Secret Evidence and the Courts in the Age of National Security

AuthorEllen Yaroshefsky
PositionClinical Professor of Law and Director of the Jacob Burns Ethics Center at the Benjamin

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On December 5 and 6, 2005, the Benjamin N. Cardozo School of Law held a conference, "Secret Evidence and the Courts in the Age of National Security," to explore the use of secret evidence throughout the legal process-in investigative stages, in Foreign Intelligence Surveil- lance Act courts, in civil and criminal cases, in Article III courts, in immigration and military courts, and in Combatant Status Review Tribunals. Sponsored by the Floersheimer Center and the Jacob Burns Ethics Center at the Cardozo School of Law, the conference explored critical issues concerning the appropriate balance between national security and bedrock principles of our legal system: access to information to conduct an investigation, the ability to contest facts and present a defense, and the right of the press and public to scrutinize legal proceedings. Panelists addressed the extent to which these tribunals can accommodate legitimate national security concerns and whether alternative models are necessary and advisable.

The conference also confronted issues beyond proceedings in the courts. Journalists and lawyers explored a broad range of First Amendment issues related to journalists` access to information, privilege, and privacy, where the government asserts national security interests. Inter- national lawyers from Israel, Ireland and the United States government provided comparative perspectives on the use of secret evidence in the tribunals of other countries.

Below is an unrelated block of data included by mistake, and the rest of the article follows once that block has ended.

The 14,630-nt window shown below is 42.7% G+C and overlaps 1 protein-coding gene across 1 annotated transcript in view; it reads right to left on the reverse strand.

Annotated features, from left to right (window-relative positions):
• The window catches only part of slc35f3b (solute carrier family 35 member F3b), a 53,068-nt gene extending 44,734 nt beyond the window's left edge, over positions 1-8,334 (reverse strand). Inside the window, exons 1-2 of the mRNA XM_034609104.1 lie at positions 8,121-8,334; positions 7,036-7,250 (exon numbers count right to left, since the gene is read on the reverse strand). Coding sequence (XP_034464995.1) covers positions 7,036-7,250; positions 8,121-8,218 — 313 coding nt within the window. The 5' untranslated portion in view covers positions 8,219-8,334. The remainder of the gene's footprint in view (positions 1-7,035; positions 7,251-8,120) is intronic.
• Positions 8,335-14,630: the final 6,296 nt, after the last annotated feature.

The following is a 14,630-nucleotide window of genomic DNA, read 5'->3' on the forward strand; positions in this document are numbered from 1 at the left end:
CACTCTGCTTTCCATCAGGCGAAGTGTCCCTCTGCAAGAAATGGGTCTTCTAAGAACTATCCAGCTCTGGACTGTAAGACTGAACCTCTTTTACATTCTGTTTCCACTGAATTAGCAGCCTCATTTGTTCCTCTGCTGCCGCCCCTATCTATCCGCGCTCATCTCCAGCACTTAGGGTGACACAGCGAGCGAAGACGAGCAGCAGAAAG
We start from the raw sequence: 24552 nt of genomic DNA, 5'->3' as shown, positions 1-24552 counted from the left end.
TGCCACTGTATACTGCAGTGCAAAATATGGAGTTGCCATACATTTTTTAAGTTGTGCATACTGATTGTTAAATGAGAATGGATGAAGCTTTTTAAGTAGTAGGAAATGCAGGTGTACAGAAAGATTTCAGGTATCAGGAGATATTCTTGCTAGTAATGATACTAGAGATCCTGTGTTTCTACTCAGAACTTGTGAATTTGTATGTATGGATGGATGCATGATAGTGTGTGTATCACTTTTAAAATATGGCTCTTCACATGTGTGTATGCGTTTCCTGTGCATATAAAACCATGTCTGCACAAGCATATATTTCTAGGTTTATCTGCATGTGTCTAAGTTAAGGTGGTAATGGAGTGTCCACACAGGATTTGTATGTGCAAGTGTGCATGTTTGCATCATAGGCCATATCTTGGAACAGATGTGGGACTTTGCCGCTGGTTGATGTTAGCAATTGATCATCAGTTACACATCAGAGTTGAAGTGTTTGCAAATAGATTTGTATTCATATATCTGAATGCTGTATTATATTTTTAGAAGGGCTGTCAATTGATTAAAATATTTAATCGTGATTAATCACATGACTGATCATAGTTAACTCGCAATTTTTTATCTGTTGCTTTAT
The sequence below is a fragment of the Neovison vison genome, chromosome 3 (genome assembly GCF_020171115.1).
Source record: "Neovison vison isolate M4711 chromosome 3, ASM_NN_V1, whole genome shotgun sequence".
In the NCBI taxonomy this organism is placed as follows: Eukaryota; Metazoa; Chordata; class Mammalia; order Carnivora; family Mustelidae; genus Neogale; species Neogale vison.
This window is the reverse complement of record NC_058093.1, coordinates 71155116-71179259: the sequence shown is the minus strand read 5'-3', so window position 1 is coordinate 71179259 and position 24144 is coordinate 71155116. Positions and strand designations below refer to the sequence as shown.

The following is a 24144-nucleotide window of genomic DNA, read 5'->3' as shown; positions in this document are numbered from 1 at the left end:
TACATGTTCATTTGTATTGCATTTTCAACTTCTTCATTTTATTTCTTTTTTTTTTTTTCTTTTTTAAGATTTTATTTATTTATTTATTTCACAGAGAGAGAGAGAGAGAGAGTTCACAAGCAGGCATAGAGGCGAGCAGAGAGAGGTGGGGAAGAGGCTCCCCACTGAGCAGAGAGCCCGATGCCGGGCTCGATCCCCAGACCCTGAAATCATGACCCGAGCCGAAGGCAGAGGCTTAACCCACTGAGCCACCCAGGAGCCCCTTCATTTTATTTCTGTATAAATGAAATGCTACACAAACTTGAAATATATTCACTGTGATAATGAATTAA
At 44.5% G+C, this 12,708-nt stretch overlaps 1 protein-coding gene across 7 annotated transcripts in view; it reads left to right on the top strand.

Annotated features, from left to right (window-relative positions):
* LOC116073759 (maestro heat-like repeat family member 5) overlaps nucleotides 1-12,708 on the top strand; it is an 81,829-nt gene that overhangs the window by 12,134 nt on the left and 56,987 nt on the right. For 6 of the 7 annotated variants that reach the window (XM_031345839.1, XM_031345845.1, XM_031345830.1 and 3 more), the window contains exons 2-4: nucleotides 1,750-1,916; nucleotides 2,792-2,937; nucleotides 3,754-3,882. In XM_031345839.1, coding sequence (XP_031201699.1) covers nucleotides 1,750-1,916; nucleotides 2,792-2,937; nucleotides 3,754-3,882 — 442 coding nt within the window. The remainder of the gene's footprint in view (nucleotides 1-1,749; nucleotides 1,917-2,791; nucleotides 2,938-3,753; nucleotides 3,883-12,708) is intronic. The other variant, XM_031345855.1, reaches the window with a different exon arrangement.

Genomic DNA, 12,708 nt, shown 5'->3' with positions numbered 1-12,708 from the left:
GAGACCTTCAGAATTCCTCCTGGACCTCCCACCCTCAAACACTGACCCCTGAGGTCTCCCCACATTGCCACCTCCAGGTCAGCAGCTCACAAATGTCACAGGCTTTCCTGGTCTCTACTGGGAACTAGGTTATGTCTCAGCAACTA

Two weeks after the conference, the press exposed the govern- ment`s secret program that authorized the National Security Agency`s warrantless surveillance program. This exposure catapulted the discussion of secret evidence to the fore of public debate. Most recently, secret evidence was the subject of congressional debate and public discussion in the detainee treatment bill passed by Congress in September 2006.

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The conference was organized into five panels, each of which was moderated by a leading scholar in the field. The panelists offered a wide range of viewpoints and inspired lively interchange among participants and with the audience. Summaries of each panel are contained within this volume, along with a number of articles prepared in conjunction with the symposium.

The keynote address was delivered by noted journalist Adam Liptak, of the New York Times. His remarks are reprinted in full in this volume.

The full proceedings are available from the Floersheimer Center online at

The conference`s first panel, Secret Evidence in the Investigatory Stage, moderated by Professor Peter Swire and summarized herein by panelist Jameel Jaffer, focused upon the government`s increased use of foreign intelligence surveillance, notably within the United States. Panelists traced the history of the Foreign Intelligence Surveillance Act, explored its constitutional and statutory...

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